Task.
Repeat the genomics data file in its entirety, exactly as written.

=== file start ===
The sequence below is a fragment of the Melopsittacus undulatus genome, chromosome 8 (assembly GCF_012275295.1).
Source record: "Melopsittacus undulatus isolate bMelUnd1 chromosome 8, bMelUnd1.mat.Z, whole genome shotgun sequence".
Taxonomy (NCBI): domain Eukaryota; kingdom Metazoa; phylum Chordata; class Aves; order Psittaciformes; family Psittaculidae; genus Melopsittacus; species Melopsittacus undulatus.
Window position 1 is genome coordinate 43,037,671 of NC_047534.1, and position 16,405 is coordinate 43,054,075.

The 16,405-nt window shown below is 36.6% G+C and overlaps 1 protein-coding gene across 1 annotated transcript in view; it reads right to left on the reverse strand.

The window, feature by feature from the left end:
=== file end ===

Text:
The sequence below is a fragment of the Melopsittacus undulatus genome, chromosome 8 (assembly GCF_012275295.1).
Source record: "Melopsittacus undulatus isolate bMelUnd1 chromosome 8, bMelUnd1.mat.Z, whole genome shotgun sequence".
Taxonomy (NCBI): domain Eukaryota; kingdom Metazoa; phylum Chordata; class Aves; order Psittaciformes; family Psittaculidae; genus Melopsittacus; species Melopsittacus undulatus.
Window position 1 is genome coordinate 43,037,671 of NC_047534.1, and position 16,405 is coordinate 43,054,075.

The 16,405-nt window shown below is 36.6% G+C and overlaps 1 protein-coding gene across 1 annotated transcript in view; it reads right to left on the reverse strand.

The window, feature by feature from the left end: